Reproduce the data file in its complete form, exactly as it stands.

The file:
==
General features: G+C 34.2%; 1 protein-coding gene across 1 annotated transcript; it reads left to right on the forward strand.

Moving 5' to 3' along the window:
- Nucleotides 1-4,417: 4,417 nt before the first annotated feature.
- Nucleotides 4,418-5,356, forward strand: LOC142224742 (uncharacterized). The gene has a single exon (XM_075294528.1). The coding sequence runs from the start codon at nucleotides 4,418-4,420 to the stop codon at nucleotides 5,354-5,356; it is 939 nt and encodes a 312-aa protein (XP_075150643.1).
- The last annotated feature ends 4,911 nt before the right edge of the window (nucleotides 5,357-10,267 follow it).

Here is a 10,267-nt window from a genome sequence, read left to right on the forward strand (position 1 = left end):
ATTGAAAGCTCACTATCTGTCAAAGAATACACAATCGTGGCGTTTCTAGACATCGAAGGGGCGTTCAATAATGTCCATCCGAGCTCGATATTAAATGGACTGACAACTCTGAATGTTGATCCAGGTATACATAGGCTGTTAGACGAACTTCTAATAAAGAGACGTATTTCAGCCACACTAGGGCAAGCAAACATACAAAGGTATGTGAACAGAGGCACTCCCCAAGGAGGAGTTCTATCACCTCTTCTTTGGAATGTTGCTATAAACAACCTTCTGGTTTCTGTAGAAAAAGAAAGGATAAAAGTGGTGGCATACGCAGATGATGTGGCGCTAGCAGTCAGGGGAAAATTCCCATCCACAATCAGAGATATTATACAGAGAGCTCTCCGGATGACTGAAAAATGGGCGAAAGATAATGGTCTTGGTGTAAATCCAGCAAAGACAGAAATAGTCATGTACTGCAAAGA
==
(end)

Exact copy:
General features: G+C 34.2%; 1 protein-coding gene across 1 annotated transcript; it reads left to right on the forward strand.

Moving 5' to 3' along the window:
- Nucleotides 1-4,417: 4,417 nt before the first annotated feature.
- Nucleotides 4,418-5,356, forward strand: LOC142224742 (uncharacterized). The gene has a single exon (XM_075294528.1). The coding sequence runs from the start codon at nucleotides 4,418-4,420 to the stop codon at nucleotides 5,354-5,356; it is 939 nt and encodes a 312-aa protein (XP_075150643.1).
- The last annotated feature ends 4,911 nt before the right edge of the window (nucleotides 5,357-10,267 follow it).

Here is a 10,267-nt window from a genome sequence, read left to right on the forward strand (position 1 = left end):
ATTGAAAGCTCACTATCTGTCAAAGAATACACAATCGTGGCGTTTCTAGACATCGAAGGGGCGTTCAATAATGTCCATCCGAGCTCGATATTAAATGGACTGACAACTCTGAATGTTGATCCAGGTATACATAGGCTGTTAGACGAACTTCTAATAAAGAGACGTATTTCAGCCACACTAGGGCAAGCAAACATACAAAGGTATGTGAACAGAGGCACTCCCCAAGGAGGAGTTCTATCACCTCTTCTTTGGAATGTTGCTATAAACAACCTTCTGGTTTCTGTAGAAAAAGAAAGGATAAAAGTGGTGGCATACGCAGATGATGTGGCGCTAGCAGTCAGGGGAAAATTCCCATCCACAATCAGAGATATTATACAGAGAGCTCTCCGGATGACTGAAAAATGGGCGAAAGATAATGGTCTTGGTGTAAATCCAGCAAAGACAGAAATAGTCATGTACTGCAAAGA